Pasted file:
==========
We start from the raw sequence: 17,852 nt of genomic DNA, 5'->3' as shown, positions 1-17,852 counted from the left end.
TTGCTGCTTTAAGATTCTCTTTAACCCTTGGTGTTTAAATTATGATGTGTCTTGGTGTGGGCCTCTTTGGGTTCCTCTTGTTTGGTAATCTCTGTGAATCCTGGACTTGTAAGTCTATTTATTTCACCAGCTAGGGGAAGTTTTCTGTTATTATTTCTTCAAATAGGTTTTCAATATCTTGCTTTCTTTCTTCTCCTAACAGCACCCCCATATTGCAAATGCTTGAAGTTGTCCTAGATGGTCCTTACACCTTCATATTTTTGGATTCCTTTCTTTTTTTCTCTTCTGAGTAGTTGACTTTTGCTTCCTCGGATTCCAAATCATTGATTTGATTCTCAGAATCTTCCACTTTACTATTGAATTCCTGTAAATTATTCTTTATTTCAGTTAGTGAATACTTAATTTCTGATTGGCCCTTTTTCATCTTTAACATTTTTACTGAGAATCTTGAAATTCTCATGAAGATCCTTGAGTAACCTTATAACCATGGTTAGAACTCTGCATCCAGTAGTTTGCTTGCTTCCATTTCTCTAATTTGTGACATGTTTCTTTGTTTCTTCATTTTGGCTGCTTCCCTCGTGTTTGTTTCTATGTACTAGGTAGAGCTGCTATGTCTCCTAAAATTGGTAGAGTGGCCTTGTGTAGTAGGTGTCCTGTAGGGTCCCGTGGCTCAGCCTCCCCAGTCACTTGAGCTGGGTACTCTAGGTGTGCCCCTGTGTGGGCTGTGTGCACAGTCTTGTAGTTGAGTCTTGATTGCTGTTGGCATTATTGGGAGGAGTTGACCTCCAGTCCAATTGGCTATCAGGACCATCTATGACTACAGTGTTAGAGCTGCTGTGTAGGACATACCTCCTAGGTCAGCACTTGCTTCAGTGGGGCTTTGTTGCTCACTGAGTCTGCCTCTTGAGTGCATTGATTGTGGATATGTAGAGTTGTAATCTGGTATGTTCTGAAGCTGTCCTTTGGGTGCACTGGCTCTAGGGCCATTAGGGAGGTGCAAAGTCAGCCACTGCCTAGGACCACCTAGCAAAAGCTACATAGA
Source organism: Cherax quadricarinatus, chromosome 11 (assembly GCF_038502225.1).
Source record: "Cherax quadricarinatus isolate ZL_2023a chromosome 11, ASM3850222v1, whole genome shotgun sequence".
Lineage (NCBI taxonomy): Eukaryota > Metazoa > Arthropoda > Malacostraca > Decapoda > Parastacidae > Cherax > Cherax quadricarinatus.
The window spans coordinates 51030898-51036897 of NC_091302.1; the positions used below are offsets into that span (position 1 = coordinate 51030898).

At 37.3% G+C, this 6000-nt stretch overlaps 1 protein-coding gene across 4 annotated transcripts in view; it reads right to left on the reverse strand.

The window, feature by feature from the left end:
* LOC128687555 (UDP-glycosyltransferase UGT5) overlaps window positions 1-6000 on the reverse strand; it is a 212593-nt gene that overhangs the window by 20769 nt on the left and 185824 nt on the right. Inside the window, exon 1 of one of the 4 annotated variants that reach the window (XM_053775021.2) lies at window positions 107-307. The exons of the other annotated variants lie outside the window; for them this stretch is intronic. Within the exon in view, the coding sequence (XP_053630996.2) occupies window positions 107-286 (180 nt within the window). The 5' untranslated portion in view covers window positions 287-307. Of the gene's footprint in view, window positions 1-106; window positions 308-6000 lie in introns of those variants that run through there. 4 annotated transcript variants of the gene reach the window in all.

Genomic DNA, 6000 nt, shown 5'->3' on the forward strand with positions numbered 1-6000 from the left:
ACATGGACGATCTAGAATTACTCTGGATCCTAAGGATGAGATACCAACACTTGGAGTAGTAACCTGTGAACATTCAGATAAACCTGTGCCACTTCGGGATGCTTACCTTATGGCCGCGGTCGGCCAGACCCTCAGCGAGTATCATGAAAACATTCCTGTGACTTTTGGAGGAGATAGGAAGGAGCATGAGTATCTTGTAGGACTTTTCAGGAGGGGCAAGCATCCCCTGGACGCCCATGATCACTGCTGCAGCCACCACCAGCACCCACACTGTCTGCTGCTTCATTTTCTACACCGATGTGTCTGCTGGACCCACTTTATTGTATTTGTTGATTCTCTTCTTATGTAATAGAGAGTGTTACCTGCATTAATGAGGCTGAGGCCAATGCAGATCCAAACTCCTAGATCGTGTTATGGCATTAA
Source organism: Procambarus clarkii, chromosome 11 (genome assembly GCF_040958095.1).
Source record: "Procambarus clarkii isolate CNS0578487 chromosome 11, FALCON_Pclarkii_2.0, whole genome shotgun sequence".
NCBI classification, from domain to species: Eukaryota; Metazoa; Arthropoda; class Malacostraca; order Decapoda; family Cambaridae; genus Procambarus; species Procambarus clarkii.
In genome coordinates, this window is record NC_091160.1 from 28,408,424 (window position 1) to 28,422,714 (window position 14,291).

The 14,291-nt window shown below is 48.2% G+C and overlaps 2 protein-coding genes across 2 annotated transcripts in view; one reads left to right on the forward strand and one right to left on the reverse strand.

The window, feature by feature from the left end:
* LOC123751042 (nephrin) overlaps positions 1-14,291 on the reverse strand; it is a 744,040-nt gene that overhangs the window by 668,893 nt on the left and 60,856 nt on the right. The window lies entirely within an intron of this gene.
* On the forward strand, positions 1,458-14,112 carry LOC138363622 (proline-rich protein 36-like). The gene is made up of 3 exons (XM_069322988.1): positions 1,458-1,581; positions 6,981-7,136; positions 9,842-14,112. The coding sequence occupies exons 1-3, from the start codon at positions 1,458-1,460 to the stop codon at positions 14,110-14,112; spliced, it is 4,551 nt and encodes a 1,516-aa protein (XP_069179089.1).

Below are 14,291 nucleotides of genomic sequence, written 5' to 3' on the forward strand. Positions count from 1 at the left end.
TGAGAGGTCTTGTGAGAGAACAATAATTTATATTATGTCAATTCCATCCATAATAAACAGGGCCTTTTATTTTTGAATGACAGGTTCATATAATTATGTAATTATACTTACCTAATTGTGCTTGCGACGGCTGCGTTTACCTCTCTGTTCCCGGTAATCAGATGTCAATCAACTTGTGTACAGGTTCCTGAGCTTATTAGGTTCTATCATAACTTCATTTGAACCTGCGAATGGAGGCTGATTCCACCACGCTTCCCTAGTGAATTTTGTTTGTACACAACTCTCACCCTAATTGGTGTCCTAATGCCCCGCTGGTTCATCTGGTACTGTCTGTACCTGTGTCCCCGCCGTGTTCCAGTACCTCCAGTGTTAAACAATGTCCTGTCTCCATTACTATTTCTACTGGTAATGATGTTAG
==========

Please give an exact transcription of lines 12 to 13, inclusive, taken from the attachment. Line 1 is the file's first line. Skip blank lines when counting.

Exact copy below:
Source organism: Procambarus clarkii, chromosome 11 (genome assembly GCF_040958095.1).
Source record: "Procambarus clarkii isolate CNS0578487 chromosome 11, FALCON_Pclarkii_2.0, whole genome shotgun sequence".